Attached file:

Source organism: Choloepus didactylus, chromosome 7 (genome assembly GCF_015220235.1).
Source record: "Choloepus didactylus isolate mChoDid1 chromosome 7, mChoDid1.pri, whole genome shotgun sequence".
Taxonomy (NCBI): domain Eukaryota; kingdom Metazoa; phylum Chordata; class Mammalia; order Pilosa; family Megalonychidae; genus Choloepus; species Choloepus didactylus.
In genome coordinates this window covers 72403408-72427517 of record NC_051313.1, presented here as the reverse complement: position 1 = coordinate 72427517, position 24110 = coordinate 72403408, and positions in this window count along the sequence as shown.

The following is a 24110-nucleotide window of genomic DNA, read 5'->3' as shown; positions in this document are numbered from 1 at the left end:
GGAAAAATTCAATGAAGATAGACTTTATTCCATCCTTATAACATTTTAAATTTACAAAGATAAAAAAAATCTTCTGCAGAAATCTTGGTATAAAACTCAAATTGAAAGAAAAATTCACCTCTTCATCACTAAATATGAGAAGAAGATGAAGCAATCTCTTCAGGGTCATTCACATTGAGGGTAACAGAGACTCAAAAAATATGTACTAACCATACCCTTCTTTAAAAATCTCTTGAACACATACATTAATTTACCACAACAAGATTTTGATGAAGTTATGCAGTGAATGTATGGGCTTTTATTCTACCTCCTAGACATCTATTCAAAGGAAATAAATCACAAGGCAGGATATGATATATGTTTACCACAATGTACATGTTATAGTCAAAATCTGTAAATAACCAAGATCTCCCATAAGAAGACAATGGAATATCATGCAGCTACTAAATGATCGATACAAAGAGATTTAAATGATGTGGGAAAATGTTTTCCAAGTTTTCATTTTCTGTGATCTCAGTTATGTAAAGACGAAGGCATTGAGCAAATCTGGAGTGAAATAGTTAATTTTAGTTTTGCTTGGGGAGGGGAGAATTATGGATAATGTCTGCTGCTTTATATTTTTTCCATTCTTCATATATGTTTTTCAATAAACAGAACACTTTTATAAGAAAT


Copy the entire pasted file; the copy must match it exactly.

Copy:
Source organism: Choloepus didactylus, chromosome 7 (genome assembly GCF_015220235.1).
Source record: "Choloepus didactylus isolate mChoDid1 chromosome 7, mChoDid1.pri, whole genome shotgun sequence".
Taxonomy (NCBI): domain Eukaryota; kingdom Metazoa; phylum Chordata; class Mammalia; order Pilosa; family Megalonychidae; genus Choloepus; species Choloepus didactylus.
In genome coordinates this window covers 72403408-72427517 of record NC_051313.1, presented here as the reverse complement: position 1 = coordinate 72427517, position 24110 = coordinate 72403408, and positions in this window count along the sequence as shown.

The following is a 24110-nucleotide window of genomic DNA, read 5'->3' as shown; positions in this document are numbered from 1 at the left end:
GGAAAAATTCAATGAAGATAGACTTTATTCCATCCTTATAACATTTTAAATTTACAAAGATAAAAAAAATCTTCTGCAGAAATCTTGGTATAAAACTCAAATTGAAAGAAAAATTCACCTCTTCATCACTAAATATGAGAAGAAGATGAAGCAATCTCTTCAGGGTCATTCACATTGAGGGTAACAGAGACTCAAAAAATATGTACTAACCATACCCTTCTTTAAAAATCTCTTGAACACATACATTAATTTACCACAACAAGATTTTGATGAAGTTATGCAGTGAATGTATGGGCTTTTATTCTACCTCCTAGACATCTATTCAAAGGAAATAAATCACAAGGCAGGATATGATATATGTTTACCACAATGTACATGTTATAGTCAAAATCTGTAAATAACCAAGATCTCCCATAAGAAGACAATGGAATATCATGCAGCTACTAAATGATCGATACAAAGAGATTTAAATGATGTGGGAAAATGTTTTCCAAGTTTTCATTTTCTGTGATCTCAGTTATGTAAAGACGAAGGCATTGAGCAAATCTGGAGTGAAATAGTTAATTTTAGTTTTGCTTGGGGAGGGGAGAATTATGGATAATGTCTGCTGCTTTATATTTTTTCCATTCTTCATATATGTTTTTCAATAAACAGAACACTTTTATAAGAAAT